To Craft A Taco

11.8.17_Features_Jamal Sykes_Crafted_Jamal Sykes

Jamal Sykes
Staff Writer

Tacos are a universal favorite in communities across the United States due to its simplicity and the fact that most of us millennials have grown up eating them in some way. The taco is so beloved in the United States that we’ve even dedicate every single Tuesday to it with many restaurants offering lunch specials for the food.

Despite its murky history the taco, as we know it made its way onto our plates like most of America’s favorite dishes did – immigrants in the early 20th century. Research from taco historian and University of Michigan professor, Jeffery M. Pilcher, points to second generation Mexican Americans being the first of make tacos with meat, iceberg lettuce, cheese and tomatoes. Despite the American friendly innovations, very few were able to successfully market the food to Americans as street vendors.

He later points to Glen Bell – founder of Taco Bell – being the first American to successfully franchise and market Mexican food to non-Mexican Americans in effort to bridge the gap between Mexican and American culture. This gave way to a slew of newly Americanized “Southwestern” styled chains such as Moe’s and Chipotle.

There are many equally entrepreneurial minds here in Greensboro, one of them being Kris Fuller, who is the founder and owner of The Bistro at Adams Farm, Crafted: Art of the Taco, and Crafted: The Art of Street Food. Kris has developed and progressed through her culinary career for 15 years, garnering a slew of awards for her dishes.

This past weekend, I visited Kris’ Crafted: Art of the Taco location at 219-A S Elm Street, in downtown Greensboro, neighbored by Blue Denim and Sushi Sapa. It’s nearly impossible to miss with its huge arrow-shaped sign pointing to the door which reads “Taco Joint.”

It’s important to note that Crafted does not aim to provide a typical taco experience, as its website states: “We’re not a Mexican restaurant, we’re a taco joint.” If you’re looking to get an “authentic” Mexican or Southwestern-styled taco, this spot may not be for you.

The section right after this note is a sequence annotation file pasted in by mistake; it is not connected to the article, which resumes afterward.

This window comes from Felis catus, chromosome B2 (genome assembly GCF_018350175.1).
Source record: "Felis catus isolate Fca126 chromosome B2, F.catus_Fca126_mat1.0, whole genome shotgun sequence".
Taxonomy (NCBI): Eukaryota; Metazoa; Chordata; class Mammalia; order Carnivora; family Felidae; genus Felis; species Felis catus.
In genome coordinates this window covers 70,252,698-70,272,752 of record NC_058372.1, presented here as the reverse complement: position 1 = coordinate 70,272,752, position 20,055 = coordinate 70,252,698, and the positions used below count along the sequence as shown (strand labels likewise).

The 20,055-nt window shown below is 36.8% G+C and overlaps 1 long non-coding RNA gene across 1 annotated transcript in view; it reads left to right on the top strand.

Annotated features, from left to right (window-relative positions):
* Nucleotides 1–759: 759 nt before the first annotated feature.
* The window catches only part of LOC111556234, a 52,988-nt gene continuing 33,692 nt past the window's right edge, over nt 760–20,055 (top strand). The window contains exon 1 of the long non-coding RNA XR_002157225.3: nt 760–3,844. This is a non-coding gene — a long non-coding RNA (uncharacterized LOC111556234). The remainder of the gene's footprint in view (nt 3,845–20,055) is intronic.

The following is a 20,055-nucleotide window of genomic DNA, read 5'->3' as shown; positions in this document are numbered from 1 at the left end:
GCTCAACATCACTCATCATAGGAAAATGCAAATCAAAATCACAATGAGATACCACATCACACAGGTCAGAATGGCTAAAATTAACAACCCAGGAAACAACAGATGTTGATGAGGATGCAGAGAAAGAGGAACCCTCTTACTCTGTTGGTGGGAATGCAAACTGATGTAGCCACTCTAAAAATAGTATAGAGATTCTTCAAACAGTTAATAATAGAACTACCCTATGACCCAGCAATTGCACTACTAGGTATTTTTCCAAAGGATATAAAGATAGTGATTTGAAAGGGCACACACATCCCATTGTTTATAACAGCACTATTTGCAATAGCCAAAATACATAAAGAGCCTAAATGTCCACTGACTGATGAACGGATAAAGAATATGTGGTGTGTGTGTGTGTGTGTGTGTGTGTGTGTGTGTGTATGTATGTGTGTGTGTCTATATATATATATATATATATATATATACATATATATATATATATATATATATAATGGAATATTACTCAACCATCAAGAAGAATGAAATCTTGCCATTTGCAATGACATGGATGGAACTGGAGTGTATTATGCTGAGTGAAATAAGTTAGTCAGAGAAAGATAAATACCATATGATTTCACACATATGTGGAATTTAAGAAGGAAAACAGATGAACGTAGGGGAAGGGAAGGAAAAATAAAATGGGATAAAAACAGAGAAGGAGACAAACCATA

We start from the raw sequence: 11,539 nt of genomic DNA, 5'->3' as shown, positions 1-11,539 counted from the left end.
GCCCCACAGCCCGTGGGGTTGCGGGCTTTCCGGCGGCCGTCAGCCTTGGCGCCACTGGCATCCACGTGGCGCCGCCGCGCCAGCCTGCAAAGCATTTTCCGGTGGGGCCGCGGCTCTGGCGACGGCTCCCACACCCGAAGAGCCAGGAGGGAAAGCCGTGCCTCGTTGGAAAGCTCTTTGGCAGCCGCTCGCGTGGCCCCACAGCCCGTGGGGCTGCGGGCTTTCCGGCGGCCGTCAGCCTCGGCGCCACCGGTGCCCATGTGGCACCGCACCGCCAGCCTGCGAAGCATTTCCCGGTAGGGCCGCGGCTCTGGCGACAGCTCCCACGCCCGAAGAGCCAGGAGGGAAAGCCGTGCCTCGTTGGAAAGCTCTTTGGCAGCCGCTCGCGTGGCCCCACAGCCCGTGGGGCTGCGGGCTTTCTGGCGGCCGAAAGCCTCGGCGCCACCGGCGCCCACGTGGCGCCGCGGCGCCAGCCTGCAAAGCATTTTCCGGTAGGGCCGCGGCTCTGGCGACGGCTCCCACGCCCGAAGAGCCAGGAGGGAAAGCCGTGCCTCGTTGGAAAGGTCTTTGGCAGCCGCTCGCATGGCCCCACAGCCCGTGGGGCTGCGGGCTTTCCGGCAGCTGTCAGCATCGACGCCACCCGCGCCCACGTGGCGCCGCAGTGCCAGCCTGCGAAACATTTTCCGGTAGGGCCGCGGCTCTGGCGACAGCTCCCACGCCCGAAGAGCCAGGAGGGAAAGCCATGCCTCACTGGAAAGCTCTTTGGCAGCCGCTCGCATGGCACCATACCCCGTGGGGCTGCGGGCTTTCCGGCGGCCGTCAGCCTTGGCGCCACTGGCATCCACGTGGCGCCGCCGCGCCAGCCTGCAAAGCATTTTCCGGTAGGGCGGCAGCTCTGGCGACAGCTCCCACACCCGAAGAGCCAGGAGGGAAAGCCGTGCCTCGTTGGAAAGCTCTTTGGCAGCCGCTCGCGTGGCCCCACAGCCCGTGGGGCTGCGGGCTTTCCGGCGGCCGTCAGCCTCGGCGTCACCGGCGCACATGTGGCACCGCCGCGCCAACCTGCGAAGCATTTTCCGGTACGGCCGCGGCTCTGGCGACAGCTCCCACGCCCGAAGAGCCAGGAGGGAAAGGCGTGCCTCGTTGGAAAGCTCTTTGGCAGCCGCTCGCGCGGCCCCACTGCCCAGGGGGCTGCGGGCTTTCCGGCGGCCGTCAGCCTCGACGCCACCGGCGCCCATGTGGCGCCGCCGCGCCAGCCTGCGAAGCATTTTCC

The restaurant is very colorful and has décor that is reminiscent of diners from the early 1950’s, coupled with wooden furniture that seems like it came straight from the Appalachian.

Drinks are served in nifty Mason Jars and they complement the eccentric menu items.

The setup of the meal is relatively simple: you get to pick from two tacos and a side. If you have a refined palette or wish to adventure into an interesting take on the taco, then there is no shortage of options to choose from. You can get the “Big Truck,” which has pulled pork, Mac n’ Cheese, tobacco onions, scallions and bacon BBQ sauce or get something tamer, like the “Mericanized” taco which just has lettuce, tomato, sour cream and shredded cheese.

Side options are Chips and a variety of dips, Duck Fat Braised Collards and Pimento Mac & Cheese, which was somewhat underwhelming for the cost.

I decided to go with the Big Truck, substituting the pork for Chofu (Chorizo style tofu), and the Bowtie. The Bowtie, which consists of beer-battered fish (subbed with Fried Tofu), roasted corn and poblano salsa, sweet chipotle aioli and honey mustard was a little too sweet for my liking, so the Big Truck was my personal favorite of the two.

Overall, if you are looking for a quick-bite to eat while downtown, Crafted is a great spot to check out. You can visit the Greensboro location at 11a.m. to 10 p.m. from Tuesday to Saturday, and 11 a.m. to 9 p.m. on Sundays.

If you would like to go beyond tacos, Crafted: The Art of Street Food, aims to explore the food of street vendors from all over the world featuring things such as Cubano-styled sandwiches and Kimchi burgers. You can visit The Art of Street Food at  600-C Battleground Avenue Greensboro, NC 27401. For more info visit http://www.eatatcrafted.com/.



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